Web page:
Businesses urged to be vigilant after ransomware attacks
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Officers from Northamptonshire Police Cyber Protect Team are urging businesses to remind staff to be extra vigilant while working from home during the Covid-19 pandemic.
Following the government “lockdown” on March 23, the risk of businesses being targeted has increased with more employees working remotely, some using their own devices, and less opportunity to discuss suspicious links with colleagues.
In the past month, the Force has received reports from two county businesses which have been attacked by a type of malicious software called ransomware, which prevents access to documents and servers.
Cyber Dependent Protect & Prevent Officer for Northamptonshire Police, David Reed said: “In the latest reports, one of the businesses has been seriously affected by the attack, which locked their computer files and financial, employee and customer records.
“Like many organisations trying to operate during the current situation, they were already relying heavily on company IT systems and devices to allow staff to work from home or in separate offices.
“Unfortunately as a result of the attack, they’re struggling to function, as staff cannot access important work documents or use customer and product databases, and they now need to allocate extra time and money to rebuild the missing data.”
Ransomware is a type of malware used by criminals which prevents access to your computer documents by silently encrypting them, which means they cannot be opened, modified or used in any way.
The computer itself may also become locked or the documents might be stolen or corrupted irreversibly. Ransomware will usually try to spread on to other networked devices and storage, infecting them and in turn encrypting more stored data.
Mr Reed added: “Normally an electronic ransom note will demand a Bitcoin payment in order to decrypt and unlock documents, but even if you pay the ransom, there is no guarantee you will regain access to your documents and computer if you do.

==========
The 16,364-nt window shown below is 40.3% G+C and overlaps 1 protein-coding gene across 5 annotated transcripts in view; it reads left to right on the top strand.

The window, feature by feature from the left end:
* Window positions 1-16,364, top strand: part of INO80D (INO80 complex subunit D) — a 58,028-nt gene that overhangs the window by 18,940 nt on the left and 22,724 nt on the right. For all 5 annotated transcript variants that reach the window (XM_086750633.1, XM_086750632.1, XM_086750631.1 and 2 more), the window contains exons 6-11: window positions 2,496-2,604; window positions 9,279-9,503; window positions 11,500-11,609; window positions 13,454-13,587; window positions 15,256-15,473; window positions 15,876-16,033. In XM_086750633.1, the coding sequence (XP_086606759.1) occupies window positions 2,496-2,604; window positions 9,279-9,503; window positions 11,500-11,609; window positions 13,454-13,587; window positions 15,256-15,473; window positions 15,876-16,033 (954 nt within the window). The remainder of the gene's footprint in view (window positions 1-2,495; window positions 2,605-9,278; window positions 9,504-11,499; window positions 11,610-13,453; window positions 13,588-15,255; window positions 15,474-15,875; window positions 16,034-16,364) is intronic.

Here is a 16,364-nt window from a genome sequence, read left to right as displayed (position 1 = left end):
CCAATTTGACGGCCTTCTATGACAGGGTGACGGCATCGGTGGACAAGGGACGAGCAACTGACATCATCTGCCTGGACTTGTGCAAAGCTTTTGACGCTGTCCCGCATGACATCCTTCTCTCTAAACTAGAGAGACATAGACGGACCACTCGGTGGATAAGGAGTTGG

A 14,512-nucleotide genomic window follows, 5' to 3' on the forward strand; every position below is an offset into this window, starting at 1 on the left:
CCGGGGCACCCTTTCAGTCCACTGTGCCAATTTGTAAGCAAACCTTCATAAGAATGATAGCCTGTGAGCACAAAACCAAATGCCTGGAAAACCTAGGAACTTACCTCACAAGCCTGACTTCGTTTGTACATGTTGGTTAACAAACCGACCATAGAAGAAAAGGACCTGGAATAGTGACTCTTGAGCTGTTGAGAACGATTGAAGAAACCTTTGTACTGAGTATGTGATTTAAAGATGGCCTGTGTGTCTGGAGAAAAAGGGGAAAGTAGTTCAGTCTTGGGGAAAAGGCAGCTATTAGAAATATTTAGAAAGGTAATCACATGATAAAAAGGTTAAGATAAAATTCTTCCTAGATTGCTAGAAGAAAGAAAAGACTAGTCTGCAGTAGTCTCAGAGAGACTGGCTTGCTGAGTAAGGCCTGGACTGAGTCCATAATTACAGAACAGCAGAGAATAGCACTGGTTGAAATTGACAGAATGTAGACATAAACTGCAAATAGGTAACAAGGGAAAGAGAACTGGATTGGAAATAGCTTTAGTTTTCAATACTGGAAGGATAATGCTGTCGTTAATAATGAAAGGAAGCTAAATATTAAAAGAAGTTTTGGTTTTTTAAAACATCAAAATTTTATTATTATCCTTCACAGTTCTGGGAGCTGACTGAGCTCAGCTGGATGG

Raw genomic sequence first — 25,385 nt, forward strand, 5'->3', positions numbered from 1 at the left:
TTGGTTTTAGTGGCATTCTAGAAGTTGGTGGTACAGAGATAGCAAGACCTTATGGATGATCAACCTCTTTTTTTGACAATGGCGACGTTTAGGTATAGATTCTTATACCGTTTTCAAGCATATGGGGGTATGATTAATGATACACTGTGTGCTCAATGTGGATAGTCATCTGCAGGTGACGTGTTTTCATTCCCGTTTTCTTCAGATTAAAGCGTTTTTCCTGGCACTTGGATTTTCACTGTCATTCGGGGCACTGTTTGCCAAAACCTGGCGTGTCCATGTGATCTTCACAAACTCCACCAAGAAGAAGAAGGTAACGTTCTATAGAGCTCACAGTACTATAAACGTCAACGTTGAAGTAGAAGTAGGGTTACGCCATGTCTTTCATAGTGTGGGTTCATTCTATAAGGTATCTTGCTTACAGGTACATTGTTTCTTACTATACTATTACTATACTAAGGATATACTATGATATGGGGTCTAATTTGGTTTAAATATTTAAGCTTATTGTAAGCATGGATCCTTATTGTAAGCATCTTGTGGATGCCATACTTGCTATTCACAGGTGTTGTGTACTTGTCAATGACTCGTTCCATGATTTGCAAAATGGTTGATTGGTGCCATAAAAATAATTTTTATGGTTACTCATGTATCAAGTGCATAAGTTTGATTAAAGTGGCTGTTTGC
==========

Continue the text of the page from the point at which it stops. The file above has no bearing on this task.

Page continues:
"However, by taking simple steps, there are many ways you can deter cybercriminals and the reason the second business was not as affected by the attack was because they had made important changes.
“They’d updated their cyber security and disaster recovery procedures following a free cyber protect security review, which was carried out by the Cyber Protect Team, and is available to all businesses across the county.”
While the following five steps cannot guarantee your business and staff will be completely protected from ransomware, they will greatly reduce the risk.
• It is essential to always have a recent copy of your most important documents. Make regular backups via the cloud and/or use storage which is disconnected after each backup is complete
• Keep your operating system, apps and other software up-to-date. Security patches are included in these updates to fix security bugs and vulnerabilities in order to keep your devices and accounts safe
• Avoid clicking links in unexpected and unverified emails and texts. Phishing is the still the main technique used by cybercriminals to gain access your computers, networks and accounts
• Only download from trusted sources and app stores and never open attachments in unverified emails. Attachments and downloaded files can infect your computer or device with malware such as ransomware
• Ensure you are using an up-to-date and trusted antivirus package on each device and have enabled your computer and/or network firewall
To book a free Northamptonshire Police Cyber Protect Security Review or staff cyber awareness training course, email CyberProtect@northants.pnn.police.uk or for more information on how to protect yourself online, visit www.ncsc.gov.uk
If you believe a live ransomware attack is taking place call 999, or otherwise report it and other cybercrime to Action Fraud on 0300 123 2040 or actionfraud.police.uk